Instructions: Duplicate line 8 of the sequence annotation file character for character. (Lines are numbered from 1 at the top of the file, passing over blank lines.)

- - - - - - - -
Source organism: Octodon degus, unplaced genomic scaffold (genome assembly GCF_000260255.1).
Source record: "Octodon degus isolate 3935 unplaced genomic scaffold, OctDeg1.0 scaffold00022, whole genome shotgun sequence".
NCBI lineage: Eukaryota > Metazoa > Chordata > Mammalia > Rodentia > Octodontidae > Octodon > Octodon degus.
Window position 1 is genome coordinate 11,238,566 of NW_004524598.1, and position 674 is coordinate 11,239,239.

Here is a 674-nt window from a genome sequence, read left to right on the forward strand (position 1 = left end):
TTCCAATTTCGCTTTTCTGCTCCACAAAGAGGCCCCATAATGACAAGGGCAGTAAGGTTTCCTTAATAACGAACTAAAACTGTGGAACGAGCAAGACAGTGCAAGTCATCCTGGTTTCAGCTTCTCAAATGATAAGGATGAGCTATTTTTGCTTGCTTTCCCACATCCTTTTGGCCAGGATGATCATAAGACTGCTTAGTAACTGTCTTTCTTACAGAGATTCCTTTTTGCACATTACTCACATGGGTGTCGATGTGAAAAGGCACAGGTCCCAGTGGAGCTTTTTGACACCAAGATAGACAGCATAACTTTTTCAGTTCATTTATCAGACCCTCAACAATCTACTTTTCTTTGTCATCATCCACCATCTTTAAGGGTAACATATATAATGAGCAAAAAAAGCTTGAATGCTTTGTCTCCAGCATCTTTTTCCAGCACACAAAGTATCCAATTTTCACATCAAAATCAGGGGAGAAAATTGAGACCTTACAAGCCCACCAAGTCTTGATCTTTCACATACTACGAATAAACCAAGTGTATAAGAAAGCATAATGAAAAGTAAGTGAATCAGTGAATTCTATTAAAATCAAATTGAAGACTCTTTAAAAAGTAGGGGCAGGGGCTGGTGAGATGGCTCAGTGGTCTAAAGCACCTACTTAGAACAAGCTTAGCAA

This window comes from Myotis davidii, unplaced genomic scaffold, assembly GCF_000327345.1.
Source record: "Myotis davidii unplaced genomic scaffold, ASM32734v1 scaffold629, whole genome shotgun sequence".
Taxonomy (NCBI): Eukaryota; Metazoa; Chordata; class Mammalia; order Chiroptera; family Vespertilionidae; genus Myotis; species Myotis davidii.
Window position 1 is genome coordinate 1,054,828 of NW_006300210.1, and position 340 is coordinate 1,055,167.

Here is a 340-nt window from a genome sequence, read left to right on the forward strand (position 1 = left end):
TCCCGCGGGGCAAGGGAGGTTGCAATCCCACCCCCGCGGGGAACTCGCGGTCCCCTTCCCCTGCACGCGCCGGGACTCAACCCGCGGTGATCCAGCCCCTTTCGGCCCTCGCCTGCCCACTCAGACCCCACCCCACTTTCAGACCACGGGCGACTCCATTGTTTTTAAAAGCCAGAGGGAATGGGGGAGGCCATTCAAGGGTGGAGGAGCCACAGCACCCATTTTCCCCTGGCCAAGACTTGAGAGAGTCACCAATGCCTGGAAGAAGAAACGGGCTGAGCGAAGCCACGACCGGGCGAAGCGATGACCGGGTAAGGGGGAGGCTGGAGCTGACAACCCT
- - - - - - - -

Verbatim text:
Source record: "Myotis davidii unplaced genomic scaffold, ASM32734v1 scaffold629, whole genome shotgun sequence".